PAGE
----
Milan’s Railyards: interview with Giorgio Goggi

Milan’s Railyards: interview with Giorgio Goggi

Giorgio Goggi was interviewed as part of a discussion between three architects on the theme of the Milan’s railway yards.
Giorgio Goggi graduated in Architecture at the Polytechnic of Milano in 1970, with 100/100 cum laude. Member of the Order of Architects of Milan, since 1972 he has been working as a freelancer with his own studio in Milan. Consultant to the Minister of Transport for the study of problems relating to individual and mass transport, 1984. Coordinator of the Scientific and Technical Committee of the Ministry for Urban Area Problems, from 1987 to 1989. Member of the Valtellina Scientific Commission of the Lombardy Region 1988-1992. From 1991 to 2010, Vice-President of the Traffic Commission established by the ACI of Milan. Since 1994 he has been a Ordinary Member of AIIT, the Italian Association for Traffic and Transport Engineering. Member of the Administrative Commission of the Municipal Transport Company (ATM) 1997-98. From 1998 to June 2006 he was Councilor for Transport, Traffic and Mobility of the Municipality of Milan, from 1999 to June 2006 Councilor for Advertising with delegation.
In addition to his professional activities, he received multiple academic assignments and published several writings.
Giorgio Goggi believes that “architectural culture must take into account the city, the whole built environment and not just the buildings”; this is the key to analyzing the theme of the Milan’s railway yards.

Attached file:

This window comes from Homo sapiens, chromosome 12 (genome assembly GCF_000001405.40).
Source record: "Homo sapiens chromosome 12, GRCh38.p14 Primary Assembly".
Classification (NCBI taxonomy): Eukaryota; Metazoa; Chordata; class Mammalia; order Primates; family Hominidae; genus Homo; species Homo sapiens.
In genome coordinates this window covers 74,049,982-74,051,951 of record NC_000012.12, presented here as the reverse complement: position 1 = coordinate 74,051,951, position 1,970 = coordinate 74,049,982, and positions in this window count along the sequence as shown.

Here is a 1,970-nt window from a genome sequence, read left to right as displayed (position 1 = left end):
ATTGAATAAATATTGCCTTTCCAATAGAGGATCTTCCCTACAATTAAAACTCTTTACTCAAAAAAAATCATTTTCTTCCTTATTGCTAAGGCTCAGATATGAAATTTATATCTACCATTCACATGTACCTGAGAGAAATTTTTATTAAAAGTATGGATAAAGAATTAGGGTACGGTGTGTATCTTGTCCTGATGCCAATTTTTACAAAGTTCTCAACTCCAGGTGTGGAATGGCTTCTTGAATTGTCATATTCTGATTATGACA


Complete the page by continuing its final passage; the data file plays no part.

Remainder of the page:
1 – What are the railway yards for you and what opportunities do you think these can bring to the city of Milan?

The railway yards are a huge area available within Milan because they have lost their function of goods management. They are an area that must serve the urban development strategy, so before deciding what to do with the Milan’s railway yards, it would be necessary to decide what the Milan development strategy is.
Seeing the railway yards only as an area available for construction, therefore intended for residential, tertiary, or in any case for undifferentiated destinations, seems to me reductive compared to the relevance of the strategic problem.

Cities are built on a very solid hardware, made up of functions and transport networks, so the city builds itself by reorganizing the transport networks and arranging functions inside. For example, in the 1980s, when the construction of the railway link began, Milan decided to include some important functions around it, such as the University in Bovisa or the Business Center in Garibaldi-Repubblica.
In the “Director Document”, which launched the project, the city’s strategy was decided even before the decision to build was made, i.e. it was preferred to build important functions for the city first rather than building private constructions.
This is because the urban area of Milan is not made up of the city of Milan alone, it is a rather large set of settlements, which also expands beyond the Metropolitan City.

The urban area works because it is not only made up of Milan, but also by a series of municipalities that are autonomous. If we want this urban area to continue to function, it must have all the accessibility conditions of a large city.